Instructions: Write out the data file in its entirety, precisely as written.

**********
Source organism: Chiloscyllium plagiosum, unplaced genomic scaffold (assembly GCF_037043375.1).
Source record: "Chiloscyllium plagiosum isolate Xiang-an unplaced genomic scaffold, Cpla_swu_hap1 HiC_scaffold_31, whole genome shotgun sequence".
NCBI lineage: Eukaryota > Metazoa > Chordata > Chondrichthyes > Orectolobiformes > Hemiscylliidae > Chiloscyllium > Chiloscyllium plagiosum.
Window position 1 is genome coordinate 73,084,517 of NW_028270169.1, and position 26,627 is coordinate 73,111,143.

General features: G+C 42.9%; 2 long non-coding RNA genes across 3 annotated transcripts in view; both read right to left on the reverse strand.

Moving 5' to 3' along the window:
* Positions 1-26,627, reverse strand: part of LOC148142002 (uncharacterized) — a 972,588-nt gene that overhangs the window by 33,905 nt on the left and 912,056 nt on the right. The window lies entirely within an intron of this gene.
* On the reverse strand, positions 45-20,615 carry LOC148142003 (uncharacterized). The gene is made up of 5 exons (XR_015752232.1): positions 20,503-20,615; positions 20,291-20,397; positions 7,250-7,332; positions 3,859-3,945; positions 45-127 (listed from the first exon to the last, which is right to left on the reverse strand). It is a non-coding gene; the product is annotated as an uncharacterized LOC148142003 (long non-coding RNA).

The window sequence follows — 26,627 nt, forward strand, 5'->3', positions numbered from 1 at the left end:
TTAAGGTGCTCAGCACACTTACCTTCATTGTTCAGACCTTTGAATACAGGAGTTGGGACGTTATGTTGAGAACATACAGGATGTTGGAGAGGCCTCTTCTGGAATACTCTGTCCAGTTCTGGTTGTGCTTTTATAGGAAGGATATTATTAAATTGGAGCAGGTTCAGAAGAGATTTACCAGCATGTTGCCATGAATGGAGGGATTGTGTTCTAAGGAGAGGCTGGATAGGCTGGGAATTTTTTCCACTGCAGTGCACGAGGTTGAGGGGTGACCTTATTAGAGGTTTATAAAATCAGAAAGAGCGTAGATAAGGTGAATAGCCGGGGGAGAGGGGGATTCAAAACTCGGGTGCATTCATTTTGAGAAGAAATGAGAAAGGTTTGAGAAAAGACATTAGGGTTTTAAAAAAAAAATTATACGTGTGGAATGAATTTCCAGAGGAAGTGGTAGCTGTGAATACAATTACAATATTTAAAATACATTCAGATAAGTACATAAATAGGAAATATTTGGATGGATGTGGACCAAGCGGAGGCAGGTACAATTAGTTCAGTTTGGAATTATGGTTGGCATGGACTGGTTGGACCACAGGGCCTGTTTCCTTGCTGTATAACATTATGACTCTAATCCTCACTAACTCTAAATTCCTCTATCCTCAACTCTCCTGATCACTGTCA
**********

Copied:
Source organism: Chiloscyllium plagiosum, unplaced genomic scaffold (assembly GCF_037043375.1).
Source record: "Chiloscyllium plagiosum isolate Xiang-an unplaced genomic scaffold, Cpla_swu_hap1 HiC_scaffold_31, whole genome shotgun sequence".
NCBI lineage: Eukaryota > Metazoa > Chordata > Chondrichthyes > Orectolobiformes > Hemiscylliidae > Chiloscyllium > Chiloscyllium plagiosum.
Window position 1 is genome coordinate 73,084,517 of NW_028270169.1, and position 26,627 is coordinate 73,111,143.

General features: G+C 42.9%; 2 long non-coding RNA genes across 3 annotated transcripts in view; both read right to left on the reverse strand.

Moving 5' to 3' along the window:
* Positions 1-26,627, reverse strand: part of LOC148142002 (uncharacterized) — a 972,588-nt gene that overhangs the window by 33,905 nt on the left and 912,056 nt on the right. The window lies entirely within an intron of this gene.
* On the reverse strand, positions 45-20,615 carry LOC148142003 (uncharacterized). The gene is made up of 5 exons (XR_015752232.1): positions 20,503-20,615; positions 20,291-20,397; positions 7,250-7,332; positions 3,859-3,945; positions 45-127 (listed from the first exon to the last, which is right to left on the reverse strand). It is a non-coding gene; the product is annotated as an uncharacterized LOC148142003 (long non-coding RNA).

The window sequence follows — 26,627 nt, forward strand, 5'->3', positions numbered from 1 at the left end:
TTAAGGTGCTCAGCACACTTACCTTCATTGTTCAGACCTTTGAATACAGGAGTTGGGACGTTATGTTGAGAACATACAGGATGTTGGAGAGGCCTCTTCTGGAATACTCTGTCCAGTTCTGGTTGTGCTTTTATAGGAAGGATATTATTAAATTGGAGCAGGTTCAGAAGAGATTTACCAGCATGTTGCCATGAATGGAGGGATTGTGTTCTAAGGAGAGGCTGGATAGGCTGGGAATTTTTTCCACTGCAGTGCACGAGGTTGAGGGGTGACCTTATTAGAGGTTTATAAAATCAGAAAGAGCGTAGATAAGGTGAATAGCCGGGGGAGAGGGGGATTCAAAACTCGGGTGCATTCATTTTGAGAAGAAATGAGAAAGGTTTGAGAAAAGACATTAGGGTTTTAAAAAAAAAATTATACGTGTGGAATGAATTTCCAGAGGAAGTGGTAGCTGTGAATACAATTACAATATTTAAAATACATTCAGATAAGTACATAAATAGGAAATATTTGGATGGATGTGGACCAAGCGGAGGCAGGTACAATTAGTTCAGTTTGGAATTATGGTTGGCATGGACTGGTTGGACCACAGGGCCTGTTTCCTTGCTGTATAACATTATGACTCTAATCCTCACTAACTCTAAATTCCTCTATCCTCAACTCTCCTGATCACTGTCA